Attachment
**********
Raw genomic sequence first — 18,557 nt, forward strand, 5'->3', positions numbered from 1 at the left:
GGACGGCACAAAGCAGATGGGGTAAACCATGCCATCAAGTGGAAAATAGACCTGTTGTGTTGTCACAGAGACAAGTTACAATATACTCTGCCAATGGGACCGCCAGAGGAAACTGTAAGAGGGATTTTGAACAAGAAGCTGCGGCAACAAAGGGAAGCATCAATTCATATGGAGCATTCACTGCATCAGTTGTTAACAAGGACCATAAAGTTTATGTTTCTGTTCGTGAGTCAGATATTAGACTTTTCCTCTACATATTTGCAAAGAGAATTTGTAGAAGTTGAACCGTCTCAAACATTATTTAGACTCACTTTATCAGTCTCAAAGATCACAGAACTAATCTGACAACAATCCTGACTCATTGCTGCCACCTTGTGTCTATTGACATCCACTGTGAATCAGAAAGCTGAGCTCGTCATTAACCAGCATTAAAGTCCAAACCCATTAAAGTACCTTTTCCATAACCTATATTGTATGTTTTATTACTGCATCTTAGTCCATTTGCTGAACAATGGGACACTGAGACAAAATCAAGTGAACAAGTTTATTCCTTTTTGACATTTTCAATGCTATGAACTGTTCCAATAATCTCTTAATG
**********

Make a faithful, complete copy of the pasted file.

Raw genomic sequence first — 18,557 nt, forward strand, 5'->3', positions numbered from 1 at the left:
GGACGGCACAAAGCAGATGGGGTAAACCATGCCATCAAGTGGAAAATAGACCTGTTGTGTTGTCACAGAGACAAGTTACAATATACTCTGCCAATGGGACCGCCAGAGGAAACTGTAAGAGGGATTTTGAACAAGAAGCTGCGGCAACAAAGGGAAGCATCAATTCATATGGAGCATTCACTGCATCAGTTGTTAACAAGGACCATAAAGTTTATGTTTCTGTTCGTGAGTCAGATATTAGACTTTTCCTCTACATATTTGCAAAGAGAATTTGTAGAAGTTGAACCGTCTCAAACATTATTTAGACTCACTTTATCAGTCTCAAAGATCACAGAACTAATCTGACAACAATCCTGACTCATTGCTGCCACCTTGTGTCTATTGACATCCACTGTGAATCAGAAAGCTGAGCTCGTCATTAACCAGCATTAAAGTCCAAACCCATTAAAGTACCTTTTCCATAACCTATATTGTATGTTTTATTACTGCATCTTAGTCCATTTGCTGAACAATGGGACACTGAGACAAAATCAAGTGAACAAGTTTATTCCTTTTTGACATTTTCAATGCTATGAACTGTTCCAATAATCTCTTAATG